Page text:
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Experts urge parents to talk to kids as young as five about drug dangers

Substance abuse experts worry that “idle time” for kids this summer may lead to bad decisions and dangerous habits.
Updated: Jun. 4, 2021 at 5:48 PM CDT
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BRYAN, Texas (KBTX) - With school out for summer, kids are ready for a much-needed, well-deserved break. But after more than a year and a half being cooped up, experts worry that kids may be more susceptible to dangerous habits like drugs and alcohol. It comes as state lawmakers lament the flow of extremely harmful drugs, like Fentanyl, coming over the border into the Lone Star State.

Latrease Marshall is one of those concerned experts. She’s a prevention specialist with the Brazos Valley Council on Alcohol and Substance Abuse.

“[Kids] may feel like, ‘Well let me do everything that I didn’t get to do last summer. Let me try everything I didn’t get to try last summer,’ So it’s very important we are aware of where the kids are, who they’re with, who their friends are, where they’re hanging out,” Marshall explained.

She says the big issue plaguing kids in the Brazos Valley is vaping. But Marshall says she’s concerned about the amount of Fentanyl coming into the state and into our community.

“We are noticing an uptick with the fentanyl and it’s more potent other drugs,” Marshall said, “it doesn’t take much for it to affect the body for it to decrease your ability to breathe.”

She urges parents to have a conversation with their kids as young as five. Marshall said social media and instant internet access are exposing kids to things like drugs, alcohol, and other dangerous activities at an extremely early age. She said some parents are apprehensive to have that conversation with young children because they assume their kids don’t know about these issues. But Marshall argued that kids are exposed to drugs, even in positive environments like Red Ribbon Week, almost as soon as they start school. She said there are simple steps parents can take to prepare to have a conversation with their children like watching YouTube videos, talking to other parents about how they handled the conversation in their own family, or reaching out to resources available at their children’s school.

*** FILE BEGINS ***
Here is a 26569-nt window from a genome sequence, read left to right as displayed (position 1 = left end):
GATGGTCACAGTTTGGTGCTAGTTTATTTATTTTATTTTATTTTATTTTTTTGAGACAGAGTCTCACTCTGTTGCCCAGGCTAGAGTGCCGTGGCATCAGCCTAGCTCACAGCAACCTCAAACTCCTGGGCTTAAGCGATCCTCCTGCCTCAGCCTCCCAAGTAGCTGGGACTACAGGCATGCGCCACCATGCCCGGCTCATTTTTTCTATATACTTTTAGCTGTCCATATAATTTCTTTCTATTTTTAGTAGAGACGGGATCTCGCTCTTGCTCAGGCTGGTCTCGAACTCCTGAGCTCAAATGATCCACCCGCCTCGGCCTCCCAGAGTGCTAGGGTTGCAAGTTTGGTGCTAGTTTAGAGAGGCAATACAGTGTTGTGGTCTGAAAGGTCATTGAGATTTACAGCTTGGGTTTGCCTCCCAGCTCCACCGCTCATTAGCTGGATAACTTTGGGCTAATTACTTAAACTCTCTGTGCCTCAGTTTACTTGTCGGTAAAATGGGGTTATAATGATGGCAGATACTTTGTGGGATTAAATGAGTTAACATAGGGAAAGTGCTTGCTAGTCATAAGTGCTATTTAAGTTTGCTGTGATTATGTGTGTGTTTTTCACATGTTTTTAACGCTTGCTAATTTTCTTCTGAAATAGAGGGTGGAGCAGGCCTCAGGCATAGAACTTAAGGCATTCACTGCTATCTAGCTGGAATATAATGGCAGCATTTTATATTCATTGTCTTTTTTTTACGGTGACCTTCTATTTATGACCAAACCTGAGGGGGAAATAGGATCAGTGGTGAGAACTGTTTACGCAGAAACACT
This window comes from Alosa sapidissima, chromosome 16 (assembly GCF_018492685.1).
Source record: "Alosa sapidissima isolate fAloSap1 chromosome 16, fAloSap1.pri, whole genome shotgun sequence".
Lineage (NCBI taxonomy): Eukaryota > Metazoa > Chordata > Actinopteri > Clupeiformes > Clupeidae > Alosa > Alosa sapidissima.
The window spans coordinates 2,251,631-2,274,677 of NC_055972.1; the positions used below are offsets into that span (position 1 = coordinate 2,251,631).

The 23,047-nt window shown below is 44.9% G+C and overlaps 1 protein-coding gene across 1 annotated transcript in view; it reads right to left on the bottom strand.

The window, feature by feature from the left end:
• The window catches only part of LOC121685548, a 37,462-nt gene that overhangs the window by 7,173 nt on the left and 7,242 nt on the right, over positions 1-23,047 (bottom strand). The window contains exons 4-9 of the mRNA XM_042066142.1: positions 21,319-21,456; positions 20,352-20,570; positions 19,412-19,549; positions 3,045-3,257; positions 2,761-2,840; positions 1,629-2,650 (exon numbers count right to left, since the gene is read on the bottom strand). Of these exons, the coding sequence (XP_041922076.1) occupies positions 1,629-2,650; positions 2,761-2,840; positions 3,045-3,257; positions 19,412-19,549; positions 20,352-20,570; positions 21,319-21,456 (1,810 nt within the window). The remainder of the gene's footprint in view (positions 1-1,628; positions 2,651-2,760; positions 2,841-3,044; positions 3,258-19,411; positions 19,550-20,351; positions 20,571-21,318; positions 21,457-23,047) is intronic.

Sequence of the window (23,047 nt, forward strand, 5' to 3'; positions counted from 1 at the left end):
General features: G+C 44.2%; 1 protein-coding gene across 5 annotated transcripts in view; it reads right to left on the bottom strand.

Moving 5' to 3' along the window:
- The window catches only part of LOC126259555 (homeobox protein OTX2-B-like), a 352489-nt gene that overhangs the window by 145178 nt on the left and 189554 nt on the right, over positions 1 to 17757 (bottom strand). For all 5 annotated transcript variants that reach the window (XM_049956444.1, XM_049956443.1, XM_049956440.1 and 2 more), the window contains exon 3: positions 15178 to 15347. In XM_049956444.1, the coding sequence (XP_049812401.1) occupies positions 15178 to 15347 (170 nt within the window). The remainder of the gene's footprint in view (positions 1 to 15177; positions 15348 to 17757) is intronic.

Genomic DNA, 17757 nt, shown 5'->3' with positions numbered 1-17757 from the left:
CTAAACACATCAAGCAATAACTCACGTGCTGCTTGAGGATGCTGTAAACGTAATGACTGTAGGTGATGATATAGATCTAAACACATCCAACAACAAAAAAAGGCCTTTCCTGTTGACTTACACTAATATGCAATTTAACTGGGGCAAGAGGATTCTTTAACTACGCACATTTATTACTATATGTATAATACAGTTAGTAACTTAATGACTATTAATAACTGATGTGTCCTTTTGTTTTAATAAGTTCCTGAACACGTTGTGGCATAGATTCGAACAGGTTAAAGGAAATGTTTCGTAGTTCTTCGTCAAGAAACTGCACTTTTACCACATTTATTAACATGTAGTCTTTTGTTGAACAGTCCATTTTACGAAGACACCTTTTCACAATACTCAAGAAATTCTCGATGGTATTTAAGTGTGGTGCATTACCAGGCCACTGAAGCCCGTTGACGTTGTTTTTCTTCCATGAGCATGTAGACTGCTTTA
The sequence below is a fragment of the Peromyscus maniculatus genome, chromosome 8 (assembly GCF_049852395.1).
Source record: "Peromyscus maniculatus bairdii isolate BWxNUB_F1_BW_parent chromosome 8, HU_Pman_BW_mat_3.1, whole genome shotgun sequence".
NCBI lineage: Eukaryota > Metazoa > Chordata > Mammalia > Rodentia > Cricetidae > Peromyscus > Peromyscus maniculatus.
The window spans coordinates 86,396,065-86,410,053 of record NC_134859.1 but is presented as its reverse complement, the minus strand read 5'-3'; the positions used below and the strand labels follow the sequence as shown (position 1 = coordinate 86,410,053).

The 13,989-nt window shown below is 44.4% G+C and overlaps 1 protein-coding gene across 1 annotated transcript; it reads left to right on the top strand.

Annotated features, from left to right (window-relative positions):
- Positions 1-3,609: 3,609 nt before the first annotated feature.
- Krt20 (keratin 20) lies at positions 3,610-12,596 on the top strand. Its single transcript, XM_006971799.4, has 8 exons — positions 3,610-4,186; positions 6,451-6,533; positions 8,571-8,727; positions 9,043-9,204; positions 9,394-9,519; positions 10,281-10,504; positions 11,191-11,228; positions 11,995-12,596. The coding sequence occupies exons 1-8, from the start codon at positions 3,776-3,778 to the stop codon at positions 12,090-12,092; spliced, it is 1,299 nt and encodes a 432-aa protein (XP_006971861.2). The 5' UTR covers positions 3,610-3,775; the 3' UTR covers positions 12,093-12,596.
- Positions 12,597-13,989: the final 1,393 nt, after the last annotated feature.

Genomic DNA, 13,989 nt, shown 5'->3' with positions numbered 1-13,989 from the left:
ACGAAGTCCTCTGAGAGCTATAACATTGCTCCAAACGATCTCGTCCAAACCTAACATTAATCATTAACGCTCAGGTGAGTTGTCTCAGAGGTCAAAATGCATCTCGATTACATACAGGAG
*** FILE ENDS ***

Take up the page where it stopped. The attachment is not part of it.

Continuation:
“Create a village. Bring some other people in to help out with these kids,” Marshall explained, “because the more adults, and the more positive role models they have in front of them, the more they’re going to be able to have a positive protective factor to keep them from these dangers.”

She said each child is going to react to the conversation differently and parents have to use their parental instincts to know when it’s time.

“You just kind of got to monitor it some kids are just a little bit more responsible than others,” Marshall said.

She said making sure to have that conversation at the right time could make a huge difference.

“You wouldn’t want to give a child that that’s not really responsible, that’s not really mature enough to handle if someone did ask them that they want to use drugs, a whole lot of free time and free-range to go, and you do not know where they’re going, how long they’re going to be there, who’s going to be there. Those kinds of things,” Marshall explained.

Watch the full video in the player above.

Learn more about the services the Bravoes Valley Council on Alcohol and Substance Abuse provides by clicking here.

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